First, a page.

harbinger

noun
har·​bin·​ger | \ ˈhär-bən-jər How to pronounce harbinger (audio) \

Definition of harbinger

 (Entry 1 of 2)

1a : something that foreshadows a future event : something that gives an anticipatory sign of what is to come robins, crocuses, and other harbingers of spring
b : one that initiates a major change : a person or thing that originates or helps open up a new activity, method, or technology : pioneer the great legal harbinger of the New Deal revolution— Time a harbinger of nanotechnology the harbingers of peace to a hitherto distracted … people— David Livingstone
2 archaic : a person sent ahead to provide lodgings

harbinger

verb
harbingered; harbingering; harbingers

Definition of harbinger (Entry 2 of 2)

transitive verb

: to give a warning or prediction of : to be a harbinger (see harbinger entry 1) of harbingered the fall of Rome

Choose the Right Synonym for harbinger

Noun

forerunner, precursor, harbinger, herald mean one that goes before or announces the coming of another. forerunner is applicable to anything that serves as a sign or presage. the blockade was the forerunner of war precursor applies to a person or thing paving the way for the success or accomplishment of another. 18th century poets like Burns were precursors of the Romantics harbinger and herald both apply, chiefly figuratively, to one that proclaims or announces the coming or arrival of a notable event. their early victory was the harbinger of a winning season the herald of a new age in medicine

Did you know?

When medieval travelers needed lodging for the night, they went looking for a harbinger. As long ago as the 12th century, harbinger was used to mean "one who provides lodging" or "a host," but that meaning is now obsolete. Later on, harbinger was also being used for a person sent ahead of a main party to seek lodgings, often for royalty or a campaigning army, but that old sense has largely been left in the past, too. Those sent ahead would announce the approach of who was following behind, and that's how our modern sense of harbinger (from the Anglo-French herberge, meaning "lodgings") acquired the sense with which we are familiar today, that of something which foretells a future event.

Examples of harbinger in a Sentence

Noun her father's successful job interview was seen as a harbinger of better times to come Verb the hope that the housing slump does not harbinger a general economic recession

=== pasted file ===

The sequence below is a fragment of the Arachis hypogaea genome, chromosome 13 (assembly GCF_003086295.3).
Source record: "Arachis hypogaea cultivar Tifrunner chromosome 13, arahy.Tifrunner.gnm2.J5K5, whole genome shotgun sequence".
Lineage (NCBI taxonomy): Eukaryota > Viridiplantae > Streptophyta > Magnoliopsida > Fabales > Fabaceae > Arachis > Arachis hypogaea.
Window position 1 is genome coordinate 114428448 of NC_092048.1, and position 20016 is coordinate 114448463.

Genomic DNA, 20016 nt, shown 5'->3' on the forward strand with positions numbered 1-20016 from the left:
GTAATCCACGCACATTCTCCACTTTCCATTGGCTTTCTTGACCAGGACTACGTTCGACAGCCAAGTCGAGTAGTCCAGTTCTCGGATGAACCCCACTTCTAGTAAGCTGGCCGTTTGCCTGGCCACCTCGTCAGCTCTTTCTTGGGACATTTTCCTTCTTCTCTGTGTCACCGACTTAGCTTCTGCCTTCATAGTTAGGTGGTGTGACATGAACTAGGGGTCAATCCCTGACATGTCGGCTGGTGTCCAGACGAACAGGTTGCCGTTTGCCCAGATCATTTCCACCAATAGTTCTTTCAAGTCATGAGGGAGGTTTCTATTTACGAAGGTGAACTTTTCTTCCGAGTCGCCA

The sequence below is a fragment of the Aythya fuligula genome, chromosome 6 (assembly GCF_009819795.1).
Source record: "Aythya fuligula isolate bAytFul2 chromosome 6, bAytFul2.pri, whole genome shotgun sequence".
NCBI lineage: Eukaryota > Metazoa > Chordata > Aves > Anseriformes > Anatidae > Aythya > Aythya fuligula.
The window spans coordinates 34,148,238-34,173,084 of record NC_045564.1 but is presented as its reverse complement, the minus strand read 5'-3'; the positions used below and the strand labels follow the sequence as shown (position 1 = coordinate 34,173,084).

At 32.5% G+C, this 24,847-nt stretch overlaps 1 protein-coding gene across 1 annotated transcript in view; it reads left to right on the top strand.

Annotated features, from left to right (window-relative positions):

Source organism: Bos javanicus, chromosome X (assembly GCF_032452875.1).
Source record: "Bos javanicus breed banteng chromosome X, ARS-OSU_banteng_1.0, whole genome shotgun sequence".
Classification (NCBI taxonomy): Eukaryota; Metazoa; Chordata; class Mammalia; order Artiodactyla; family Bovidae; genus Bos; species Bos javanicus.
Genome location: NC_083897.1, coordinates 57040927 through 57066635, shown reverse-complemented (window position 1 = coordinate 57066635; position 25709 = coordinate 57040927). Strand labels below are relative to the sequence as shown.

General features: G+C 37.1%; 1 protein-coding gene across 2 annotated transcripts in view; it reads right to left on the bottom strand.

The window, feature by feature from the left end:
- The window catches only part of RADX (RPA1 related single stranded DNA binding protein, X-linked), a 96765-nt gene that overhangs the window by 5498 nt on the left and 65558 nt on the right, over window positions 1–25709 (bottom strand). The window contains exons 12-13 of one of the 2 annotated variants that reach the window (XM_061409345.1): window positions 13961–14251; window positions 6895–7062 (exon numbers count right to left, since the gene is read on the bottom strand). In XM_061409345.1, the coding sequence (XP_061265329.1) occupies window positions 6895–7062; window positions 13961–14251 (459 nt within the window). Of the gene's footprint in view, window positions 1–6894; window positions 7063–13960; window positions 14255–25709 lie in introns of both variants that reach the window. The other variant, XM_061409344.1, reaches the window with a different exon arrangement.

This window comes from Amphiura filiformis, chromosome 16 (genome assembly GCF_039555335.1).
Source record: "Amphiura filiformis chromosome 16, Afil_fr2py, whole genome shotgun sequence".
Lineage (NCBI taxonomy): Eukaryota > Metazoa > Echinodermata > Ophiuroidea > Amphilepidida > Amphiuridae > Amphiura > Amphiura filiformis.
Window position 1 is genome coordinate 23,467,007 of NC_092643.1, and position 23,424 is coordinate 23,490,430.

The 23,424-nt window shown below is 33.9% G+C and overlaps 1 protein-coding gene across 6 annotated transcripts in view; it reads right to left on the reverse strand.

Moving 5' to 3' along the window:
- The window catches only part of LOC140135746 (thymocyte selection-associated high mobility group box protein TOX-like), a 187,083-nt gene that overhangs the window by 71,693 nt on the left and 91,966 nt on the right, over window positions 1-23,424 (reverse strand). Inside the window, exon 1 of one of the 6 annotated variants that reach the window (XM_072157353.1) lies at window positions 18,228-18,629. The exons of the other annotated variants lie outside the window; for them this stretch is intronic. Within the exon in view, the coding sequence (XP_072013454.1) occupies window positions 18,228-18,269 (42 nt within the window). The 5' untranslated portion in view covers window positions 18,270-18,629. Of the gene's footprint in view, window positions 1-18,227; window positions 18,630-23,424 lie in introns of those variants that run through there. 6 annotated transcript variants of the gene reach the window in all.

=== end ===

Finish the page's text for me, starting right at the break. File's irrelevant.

Recent Examples on the Web: Noun Saturday night provided some sunshine that could be a harbinger of positive things to come. Erick Smith, USA TODAY, 18 Sep. 2022 Conservative billionaire Phil Anschutz is building the farm in Wyoming, and the audacious plan is a harbinger of what’s coming for communities across the West. Jason Sanchez, Los Angeles Times, 27 Aug. 2022 But these expenses are partially reflected in what Americans pay for goods and services, and a high number is generally viewed as a harbinger of rising prices on consumer goods. Martha C. White For Cnn Business, CNN, 11 Aug. 2022 The device serves as a harbinger – and, to 4DX novices, perhaps a warning — of the full-tilt sensory experience that is about to unfold as Brad Pitt fights for his life against an army of opposing assassins. J. Kim Murphy, Variety, 5 Aug. 2022 That memory has stuck in my mind as a harbinger of what may lie ahead for our culture. WSJ, 3 Aug. 2022 After making plans to eliminate two classrooms earlier this year – seen by some as a harbinger of closure – the district faced blowback from parents and teachers. The Christian Science Monitor, 1 Aug. 2022 Will the erosion of wealth in the Philippines be a harbinger of the future? Justin Doebele, Forbes, 12 Aug. 2022 For the Catholic conservatives who then seemed to be on the wrong side of US history, victory in Ireland was a harbinger of a possible American future. Fintan O’toole, The New York Review of Books, 3 Aug. 2022 See More

These example sentences are selected automatically from various online news sources to reflect current usage of the word 'harbinger.' Views expressed in the examples do not represent the opinion of Merriam-Webster or its editors. Send us feedback.

First Known Use of harbinger

Noun

14th century, in the meaning defined at sense 2

Verb

1646, in the meaning defined above

History and Etymology for harbinger

Noun

Middle English herbergere, herberjour, herbeger, harbenyowre "member of a noble or royal retinue who assigns lodgings to guests or rides ahead to prepare an encampment, host, innkeeper," borrowed from Anglo-French herberger, herberjur (continental Old French herbergeor), from herberger "to lodge, shelter, encamp" (continental Old French herbergier, borrowed from Old Low Franconian *haribergōn, going back to Germanic *haribergōjan- "to set up quarters for an army") + -er, -eor -er entry 2 — more at harbor entry 2

Note: The form harbinger with lowering of e to a in the initial syllable and intrusive -n- (compare messenger, passenger), rare in late Middle English, became the general form by the seventeenth century.

Verb

derivative of harbinger entry 1

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The first known use of harbinger was in the 14th century

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Dictionary Entries Near harbinger

Harbin

harbinger

harbinger-of-spring

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Last Updated

20 Sep 2022

Cite this Entry

“Harbinger.” Merriam-Webster.com Dictionary, Merriam-Webster, https://www.merriam-webster.com/dictionary/harbinger. Accessed 1 Oct. 2022.

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